4. MX record is used to specify a mail server’s responsibility for accepting email messages on behalf of a recipient’s domain. When you specify multiple mail servers, the mail server will use the servers based on the mx pref value. The less one will be used compared to the larger ones.

    It should be specified that the larger mx pref value mail server is just store your mail temporarily, and when the less one is available, it will send the email to the less one.

  5. NS record. It is made to specify which DNS will be used to lookup a particular domain. It can be seen using this command:

    nslookup -q=ns example.domain
  6. TTL, stands for Time to live, is a mechanism that limits the lifespan or lifetime of data in a computer or network. When it expires, the DNS will lookup the domain again. The time length is usually 1800 seconds or 3600 seconds.

    For example, when you visit the domain example.domain, the DNS server will lookup which ip address we should visit. The the server will store this value for 1800 seconds if our TTL value is 1800. Then within this time period, we will visit it faster, since we do not need to look up it again. But after 1800 seconds, the DNS server will look up it again.

  7. AAAA, is a record pointing to the ipv6 address.

Website Build

There are many ways to build a website. Since this website is hosted by Github and powered by hexo, Then I will discuss them here.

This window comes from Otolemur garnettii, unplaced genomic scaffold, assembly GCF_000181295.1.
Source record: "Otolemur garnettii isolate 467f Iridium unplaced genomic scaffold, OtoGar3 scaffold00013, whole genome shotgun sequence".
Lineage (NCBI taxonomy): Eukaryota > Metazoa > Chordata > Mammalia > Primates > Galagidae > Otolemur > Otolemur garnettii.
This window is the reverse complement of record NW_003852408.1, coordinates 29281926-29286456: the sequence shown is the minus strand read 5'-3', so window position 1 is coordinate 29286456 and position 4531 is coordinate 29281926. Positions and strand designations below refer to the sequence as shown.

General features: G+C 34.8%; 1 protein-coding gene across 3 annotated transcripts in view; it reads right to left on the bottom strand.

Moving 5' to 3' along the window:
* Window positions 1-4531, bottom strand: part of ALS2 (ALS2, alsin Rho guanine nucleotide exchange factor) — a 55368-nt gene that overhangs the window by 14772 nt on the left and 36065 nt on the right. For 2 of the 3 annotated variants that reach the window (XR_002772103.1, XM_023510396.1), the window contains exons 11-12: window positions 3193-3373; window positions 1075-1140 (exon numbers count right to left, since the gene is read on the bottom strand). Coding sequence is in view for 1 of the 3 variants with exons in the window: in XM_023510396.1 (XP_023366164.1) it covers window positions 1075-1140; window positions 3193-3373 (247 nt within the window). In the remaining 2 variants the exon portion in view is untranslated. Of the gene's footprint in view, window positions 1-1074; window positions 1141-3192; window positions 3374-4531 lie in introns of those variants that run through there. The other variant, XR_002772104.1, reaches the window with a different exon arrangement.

Github Hosting

Although not intended to host websites, Github has been one of the most popular host for static sites in the world now. It is intended to provide support for software, so it poses some limitations.

First, if you name your repository arbitrarily, then it will become a Project Page. If you name your repository as “githubUserName.github.io” or “githubUserName.github.com”, it will be served as a User/Orgnaization Page. It is obvious that you can have multiple Project Pages, but you can have only one User/Orgnaization Page.

So when you create an index.html file in your repository, you can see it in the website. The difference is, in your Project Page, you need to put it in the gh-pages branch, and visit it in the link of githubUserName.github.io/repositoryName. In your User/Orgnaization Page, you need to put it in the master branch, and visit it in githubUserName.github.io.

Now you can create a file named “CNAME” in the root of your repository. It should be specified as the domain pointing to, as we talked in the previous part.

Another limitation is, you can only specify domain in your Project Page, and User/Orgnaization Page can specify both domain and subdomain. Since each user can only have one User/Orgnaization Page, then you can only have one page pointing to your subdomain, and multiple Pages pointing to multiple domains.

Hexo vs Jekyll

Now there are many tools to generate static websites. One is hexo, the tool used in this blog, and another is jekyll. I have used both of them, and now I turn to jekyll. The reason is I think hexo can generate static website locally, and jekyll needs github to generate website remotely. So when you have more and more blogs, the advantage of hexo will emerge.

Hexo is a fast, simple & powerful blog framework powered by Node.js. You can have more information from its website.

I have looked for many themes, and finally I found this theme: Next. It is designed by a github user named iissnan, and you can find the detailed information from this theme’s github repository and this tutorial.